Maple Products

The sale of products made from maple sap can be taxable or zero-rated. See the table below for more information.

Maple product Description Type of sale
Maple syrup Maple syrup is made by boiling sap tapped from maple trees to 3.8°C (7.5°F) above the boiling point of water. Zero-rated
Maple butter Maple butter is made by heating maple syrup to 11.5°C (23°F) above the boiling point of water, cooling it rapidly and stirring it. The butter is then poured into containers and used as a spread on bread, toast, cookies, crepes, waffles, etc. Zero-rated
Maple taffy The thicker consistency of maple taffy is obtained from boiling maple syrup at a temperature 14.4°C (25°F) above the boiling point of water. Maple taffy is sold in small, air-tight containers. Zero-rated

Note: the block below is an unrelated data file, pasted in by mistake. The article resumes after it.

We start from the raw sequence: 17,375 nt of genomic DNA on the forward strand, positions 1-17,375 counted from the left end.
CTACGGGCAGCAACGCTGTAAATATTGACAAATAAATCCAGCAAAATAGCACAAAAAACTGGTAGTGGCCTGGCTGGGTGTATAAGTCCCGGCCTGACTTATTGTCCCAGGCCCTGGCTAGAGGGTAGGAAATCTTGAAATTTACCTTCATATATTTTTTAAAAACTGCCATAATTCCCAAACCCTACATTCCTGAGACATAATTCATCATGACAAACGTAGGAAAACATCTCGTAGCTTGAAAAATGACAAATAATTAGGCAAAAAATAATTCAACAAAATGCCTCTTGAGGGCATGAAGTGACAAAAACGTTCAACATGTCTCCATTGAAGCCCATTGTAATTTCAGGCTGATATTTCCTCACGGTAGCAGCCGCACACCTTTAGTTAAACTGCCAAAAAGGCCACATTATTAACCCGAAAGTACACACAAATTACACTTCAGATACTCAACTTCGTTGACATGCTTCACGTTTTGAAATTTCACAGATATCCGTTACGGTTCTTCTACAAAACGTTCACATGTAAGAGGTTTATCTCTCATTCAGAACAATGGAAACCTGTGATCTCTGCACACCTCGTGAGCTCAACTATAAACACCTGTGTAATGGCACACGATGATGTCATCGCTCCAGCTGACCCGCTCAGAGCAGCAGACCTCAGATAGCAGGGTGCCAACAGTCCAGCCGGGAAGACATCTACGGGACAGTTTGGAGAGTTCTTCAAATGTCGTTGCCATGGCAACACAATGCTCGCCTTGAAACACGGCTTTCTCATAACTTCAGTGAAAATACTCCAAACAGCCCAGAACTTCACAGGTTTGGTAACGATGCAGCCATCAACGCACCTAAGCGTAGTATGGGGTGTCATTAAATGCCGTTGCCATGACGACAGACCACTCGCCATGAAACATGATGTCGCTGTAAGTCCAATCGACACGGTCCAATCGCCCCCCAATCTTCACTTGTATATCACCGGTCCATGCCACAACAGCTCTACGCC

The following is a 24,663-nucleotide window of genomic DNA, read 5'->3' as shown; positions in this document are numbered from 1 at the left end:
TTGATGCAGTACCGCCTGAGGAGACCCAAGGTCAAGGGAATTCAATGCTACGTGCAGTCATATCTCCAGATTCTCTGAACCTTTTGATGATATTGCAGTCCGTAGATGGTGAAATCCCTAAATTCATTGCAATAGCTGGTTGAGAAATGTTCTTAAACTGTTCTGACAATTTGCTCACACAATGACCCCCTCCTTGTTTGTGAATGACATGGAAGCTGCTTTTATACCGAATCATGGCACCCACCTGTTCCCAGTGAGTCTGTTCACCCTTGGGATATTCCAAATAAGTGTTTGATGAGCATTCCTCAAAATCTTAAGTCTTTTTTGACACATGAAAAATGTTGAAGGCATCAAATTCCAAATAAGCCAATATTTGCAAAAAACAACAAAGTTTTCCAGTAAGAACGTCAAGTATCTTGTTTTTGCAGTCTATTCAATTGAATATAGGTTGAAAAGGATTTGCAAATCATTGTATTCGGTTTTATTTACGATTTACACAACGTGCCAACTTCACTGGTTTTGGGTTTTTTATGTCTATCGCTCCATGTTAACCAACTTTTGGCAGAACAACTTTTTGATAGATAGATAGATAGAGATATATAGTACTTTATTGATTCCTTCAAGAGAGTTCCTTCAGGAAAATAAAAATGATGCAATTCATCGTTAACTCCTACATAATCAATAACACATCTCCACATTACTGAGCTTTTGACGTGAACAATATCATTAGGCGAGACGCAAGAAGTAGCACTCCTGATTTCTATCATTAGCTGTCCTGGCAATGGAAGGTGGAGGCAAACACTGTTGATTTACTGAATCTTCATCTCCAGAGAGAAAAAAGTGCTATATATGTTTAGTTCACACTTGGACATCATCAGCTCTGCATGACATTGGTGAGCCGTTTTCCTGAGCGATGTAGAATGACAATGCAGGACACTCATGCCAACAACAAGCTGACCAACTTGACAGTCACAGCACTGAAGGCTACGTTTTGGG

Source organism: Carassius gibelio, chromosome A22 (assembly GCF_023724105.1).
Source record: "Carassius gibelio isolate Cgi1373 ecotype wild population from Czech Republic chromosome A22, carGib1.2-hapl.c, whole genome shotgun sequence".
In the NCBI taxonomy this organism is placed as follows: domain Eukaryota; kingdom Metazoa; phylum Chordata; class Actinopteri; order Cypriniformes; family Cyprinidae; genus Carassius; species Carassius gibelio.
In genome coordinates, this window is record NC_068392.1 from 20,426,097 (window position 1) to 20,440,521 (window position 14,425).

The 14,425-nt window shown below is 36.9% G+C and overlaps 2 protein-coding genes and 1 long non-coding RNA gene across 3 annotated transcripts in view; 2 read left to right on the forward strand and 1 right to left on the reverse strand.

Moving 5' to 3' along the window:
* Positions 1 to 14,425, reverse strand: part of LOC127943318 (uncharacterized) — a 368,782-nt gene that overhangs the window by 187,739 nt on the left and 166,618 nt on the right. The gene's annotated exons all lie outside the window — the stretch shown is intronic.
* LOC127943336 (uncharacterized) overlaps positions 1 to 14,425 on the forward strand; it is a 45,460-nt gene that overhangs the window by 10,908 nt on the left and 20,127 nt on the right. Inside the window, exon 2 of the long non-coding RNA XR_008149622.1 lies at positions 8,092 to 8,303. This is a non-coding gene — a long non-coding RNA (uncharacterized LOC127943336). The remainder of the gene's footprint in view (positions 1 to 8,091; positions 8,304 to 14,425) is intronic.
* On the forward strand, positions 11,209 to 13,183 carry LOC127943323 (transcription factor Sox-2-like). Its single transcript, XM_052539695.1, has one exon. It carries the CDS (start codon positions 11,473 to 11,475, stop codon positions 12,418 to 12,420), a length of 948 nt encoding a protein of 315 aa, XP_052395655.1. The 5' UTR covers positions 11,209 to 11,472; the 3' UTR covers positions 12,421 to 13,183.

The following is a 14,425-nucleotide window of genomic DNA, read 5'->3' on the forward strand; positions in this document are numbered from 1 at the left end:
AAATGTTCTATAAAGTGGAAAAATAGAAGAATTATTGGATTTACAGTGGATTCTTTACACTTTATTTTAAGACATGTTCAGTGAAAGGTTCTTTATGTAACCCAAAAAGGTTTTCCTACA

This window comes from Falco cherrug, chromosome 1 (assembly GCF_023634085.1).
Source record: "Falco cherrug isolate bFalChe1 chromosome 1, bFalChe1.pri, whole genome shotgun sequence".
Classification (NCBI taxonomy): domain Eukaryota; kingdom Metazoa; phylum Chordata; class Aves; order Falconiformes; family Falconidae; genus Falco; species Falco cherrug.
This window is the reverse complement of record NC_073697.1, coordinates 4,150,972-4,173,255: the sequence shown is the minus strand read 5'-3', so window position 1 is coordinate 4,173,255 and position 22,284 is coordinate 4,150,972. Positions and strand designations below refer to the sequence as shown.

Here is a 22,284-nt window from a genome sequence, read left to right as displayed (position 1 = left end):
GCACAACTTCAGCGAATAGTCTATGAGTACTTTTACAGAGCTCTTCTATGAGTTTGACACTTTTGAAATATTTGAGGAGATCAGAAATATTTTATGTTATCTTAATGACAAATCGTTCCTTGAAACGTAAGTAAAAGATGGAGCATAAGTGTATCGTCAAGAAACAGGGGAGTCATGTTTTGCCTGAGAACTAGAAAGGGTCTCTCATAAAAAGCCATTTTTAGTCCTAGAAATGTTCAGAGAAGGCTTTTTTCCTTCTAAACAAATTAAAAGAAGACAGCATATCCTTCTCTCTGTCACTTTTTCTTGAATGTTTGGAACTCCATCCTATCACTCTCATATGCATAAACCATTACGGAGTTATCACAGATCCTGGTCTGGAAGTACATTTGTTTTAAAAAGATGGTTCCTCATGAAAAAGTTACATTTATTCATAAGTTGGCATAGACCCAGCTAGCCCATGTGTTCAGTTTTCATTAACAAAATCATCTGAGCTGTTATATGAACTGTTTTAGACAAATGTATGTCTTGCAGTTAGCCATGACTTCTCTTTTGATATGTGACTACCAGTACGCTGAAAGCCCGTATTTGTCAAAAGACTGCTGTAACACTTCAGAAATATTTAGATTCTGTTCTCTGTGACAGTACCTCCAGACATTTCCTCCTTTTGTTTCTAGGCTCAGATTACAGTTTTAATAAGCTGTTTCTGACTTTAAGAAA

Maple taffy on snow Liquid maple taffy made by boiling maple syrup until it thickens is poured onto snow, which cools the taffy and hardens it. It can then be picked up with small wooden sticks and eaten by sugar shack visitors. Taxable
Soft maple sugar Soft maple sugar is obtained by heating maple syrup to 14.5°C (27°F) above the boiling point of water. The syrup is then cooled rapidly, stirred vigorously, then poured into a mould to set. Zero-rated
Granulated maple sugar Granulated maple sugar is made from maple syrup that is heated to approximately 23.3°C (40°F) above the boiling point of water. The hot, thickened syrup is then stirred until complete granulation is achieved. Granulated maple sugar is used as a substitute for brown sugar or table sugar. Zero-rated
Maple syrup jelly Maple syrup jelly is obtained by adding a gelling agent to heated maple syrup. The product is then poured into containers and used in much the same way as any other jelly or jam. Zero-rated

Other products made from maple products, such as the ones listed below, are generally taxable.

  • Maple butter cones
  • Maple sugar candy
  • Maple candy
  • Maple chocolates
Last Updated: 2014-03-03